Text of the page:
Labocine Spotlight by Nick DelRose
Much like the tissue and organ transformations in the chrysalis, or the cell fate changes seen in root regeneration, transitions in our identities and truths are ongoing.
The first indication that I would become a scientist was in second grade when I rightfully earned the name “butterfly boy”.
In class we received first instar painted lady caterpillars by mail and watched as they continuously ate and molted, growing bigger by the day. Finally, they would hang from the ceiling of their rearing containers to molt one last time and enter the chrysalis stage.
For a week we waited until finally, the pupas darkened in color, revealing the orange wings beneath. Watching the butterflies emerge and fully realizing the metamorphic process that had just occurred, I was in awe.
We released the orange and black painted ladies in the schoolyard, but that wasn’t enough for me. Every year following I would raise butterflies at home on my own, to relive the entire process. I planted a butterfly garden with globe thistles for painted ladies, milkweeds for monarchs, and nettles for red admirals.
Nectar rich flowers like beebalms, purple coneflowers, and summer lilacs attracted garden visitors. My garden was, in a sense, my first laboratory.
Today I work in Dr. Kenneth D Birnbaum’s Lab where we study the dynamics of morphological transitions during root regeneration in the plant model organism, Arabidopsis thaliana.
I am interested in the developmental programs and early inductive cues that are implemented during root repatterning.
This research is very much an extension of my fundamental interests as a second grader: the understanding of how a body plan unfolds from damaged tissue requires a restructuring that reminds me distinctly of my interests in a caterpillar’s transformation into a butterfly.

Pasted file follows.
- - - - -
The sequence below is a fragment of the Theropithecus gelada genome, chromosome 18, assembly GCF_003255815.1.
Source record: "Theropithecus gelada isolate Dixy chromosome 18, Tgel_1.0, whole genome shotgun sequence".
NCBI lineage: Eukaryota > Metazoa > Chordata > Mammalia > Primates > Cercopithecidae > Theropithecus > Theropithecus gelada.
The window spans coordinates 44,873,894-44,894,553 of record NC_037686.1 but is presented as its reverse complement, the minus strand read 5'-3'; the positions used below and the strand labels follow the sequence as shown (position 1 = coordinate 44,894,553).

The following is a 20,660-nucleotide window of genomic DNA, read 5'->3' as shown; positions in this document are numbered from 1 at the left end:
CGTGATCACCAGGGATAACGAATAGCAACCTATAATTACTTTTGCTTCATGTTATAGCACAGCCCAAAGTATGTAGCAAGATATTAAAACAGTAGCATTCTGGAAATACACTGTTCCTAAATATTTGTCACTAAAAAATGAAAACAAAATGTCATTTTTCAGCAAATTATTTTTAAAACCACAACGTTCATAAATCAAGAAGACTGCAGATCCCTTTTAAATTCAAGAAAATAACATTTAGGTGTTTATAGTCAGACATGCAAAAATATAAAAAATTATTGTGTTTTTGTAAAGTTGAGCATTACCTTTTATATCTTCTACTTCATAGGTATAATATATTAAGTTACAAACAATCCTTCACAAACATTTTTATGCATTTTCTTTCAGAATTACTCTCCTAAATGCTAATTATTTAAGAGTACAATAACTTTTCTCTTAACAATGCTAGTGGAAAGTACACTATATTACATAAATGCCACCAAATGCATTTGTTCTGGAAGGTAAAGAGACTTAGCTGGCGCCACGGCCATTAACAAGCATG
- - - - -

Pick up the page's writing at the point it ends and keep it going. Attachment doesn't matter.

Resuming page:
The lab’s questions are some of the questions I have always been asking. How does organization come from disorganization? What signals are necessary to structure tissues, and from where do they originate?
In parallel with my fascination with nature and biology, I’ve also pursued interests in sculptural art and 3D graphics.
I love the idea of teaching science through art and storytelling — engaging with the general public over science and the hidden world around us. I’m a visual learner, and I believe making a tangible experience is an indispensable way to reach the public.
Following plant maturation and flowering, seeds are collected from dried plants while removing other debris with a sieve.
The root meristem is cut with a needle under the microscope. These cuts remove the root stem cell niche responsible for new cells and growth of the organ. In preparation for microscopy, we stain roots with Propidium iodide to outline cell walls.
Confocal microscopy uses focused lasers to visualize fluorescent dyes and proteins, allowing us to image the regeneration process.
The film is a collaboration with Toma Peiu and Luiza Parvu, who have started their production company, Root Films.
About the Author
Nick DelRose is a Biology Ph.D. student at New York University, studying root regeneration in plants.
He is co-owner and art director of a new greeting cards company, Damaged Goods.
A graduate of Carnegie Mellon University, he received his bachelors in Biology with focuses in Developmental and Cell Biology, and minors in Chemistry and Fine Arts.
His art and biology interests began at an early age when he became well-practiced in paper mâché and fascinated by the metamorphosis of caterpillar to butterfly.
He has continued interest in the intersection between art and biology, and in science communications through 3D illustration and animation.
Other projects are inspired by nature and the environment, and the (re)cycling, and (re)birth of the individual.